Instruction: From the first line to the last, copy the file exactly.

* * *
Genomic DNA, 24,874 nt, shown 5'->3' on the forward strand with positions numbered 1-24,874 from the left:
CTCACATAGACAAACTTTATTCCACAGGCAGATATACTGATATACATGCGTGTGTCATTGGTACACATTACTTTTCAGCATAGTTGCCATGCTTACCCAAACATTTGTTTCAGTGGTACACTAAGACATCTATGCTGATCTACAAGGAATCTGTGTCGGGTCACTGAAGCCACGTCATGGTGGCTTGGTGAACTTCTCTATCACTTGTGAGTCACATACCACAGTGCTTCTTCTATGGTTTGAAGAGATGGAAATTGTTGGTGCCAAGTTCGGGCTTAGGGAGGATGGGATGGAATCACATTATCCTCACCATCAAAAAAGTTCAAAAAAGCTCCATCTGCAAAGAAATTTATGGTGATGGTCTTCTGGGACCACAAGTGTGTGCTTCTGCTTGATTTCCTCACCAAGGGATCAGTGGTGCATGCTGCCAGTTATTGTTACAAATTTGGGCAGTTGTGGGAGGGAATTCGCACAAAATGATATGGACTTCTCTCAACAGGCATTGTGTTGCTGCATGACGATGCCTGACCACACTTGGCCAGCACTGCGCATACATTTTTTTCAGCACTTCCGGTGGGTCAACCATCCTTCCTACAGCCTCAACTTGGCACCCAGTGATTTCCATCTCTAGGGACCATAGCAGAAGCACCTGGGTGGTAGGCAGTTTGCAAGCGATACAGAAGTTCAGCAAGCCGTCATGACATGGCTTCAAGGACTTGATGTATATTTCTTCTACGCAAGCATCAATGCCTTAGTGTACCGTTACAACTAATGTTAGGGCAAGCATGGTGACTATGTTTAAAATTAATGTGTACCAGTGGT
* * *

Genomic DNA, 24,874 nt, shown 5'->3' on the forward strand with positions numbered 1-24,874 from the left:
CTCACATAGACAAACTTTATTCCACAGGCAGATATACTGATATACATGCGTGTGTCATTGGTACACATTACTTTTCAGCATAGTTGCCATGCTTACCCAAACATTTGTTTCAGTGGTACACTAAGACATCTATGCTGATCTACAAGGAATCTGTGTCGGGTCACTGAAGCCACGTCATGGTGGCTTGGTGAACTTCTCTATCACTTGTGAGTCACATACCACAGTGCTTCTTCTATGGTTTGAAGAGATGGAAATTGTTGGTGCCAAGTTCGGGCTTAGGGAGGATGGGATGGAATCACATTATCCTCACCATCAAAAAAGTTCAAAAAAGCTCCATCTGCAAAGAAATTTATGGTGATGGTCTTCTGGGACCACAAGTGTGTGCTTCTGCTTGATTTCCTCACCAAGGGATCAGTGGTGCATGCTGCCAGTTATTGTTACAAATTTGGGCAGTTGTGGGAGGGAATTCGCACAAAATGATATGGACTTCTCTCAACAGGCATTGTGTTGCTGCATGACGATGCCTGACCACACTTGGCCAGCACTGCGCATACATTTTTTTCAGCACTTCCGGTGGGTCAACCATCCTTCCTACAGCCTCAACTTGGCACCCAGTGATTTCCATCTCTAGGGACCATAGCAGAAGCACCTGGGTGGTAGGCAGTTTGCAAGCGATACAGAAGTTCAGCAAGCCGTCATGACATGGCTTCAAGGACTTGATGTATATTTCTTCTACGCAAGCATCAATGCCTTAGTGTACCGTTACAACTAATGTTAGGGCAAGCATGGTGACTATGTTTAAAATTAATGTGTACCAGTGGT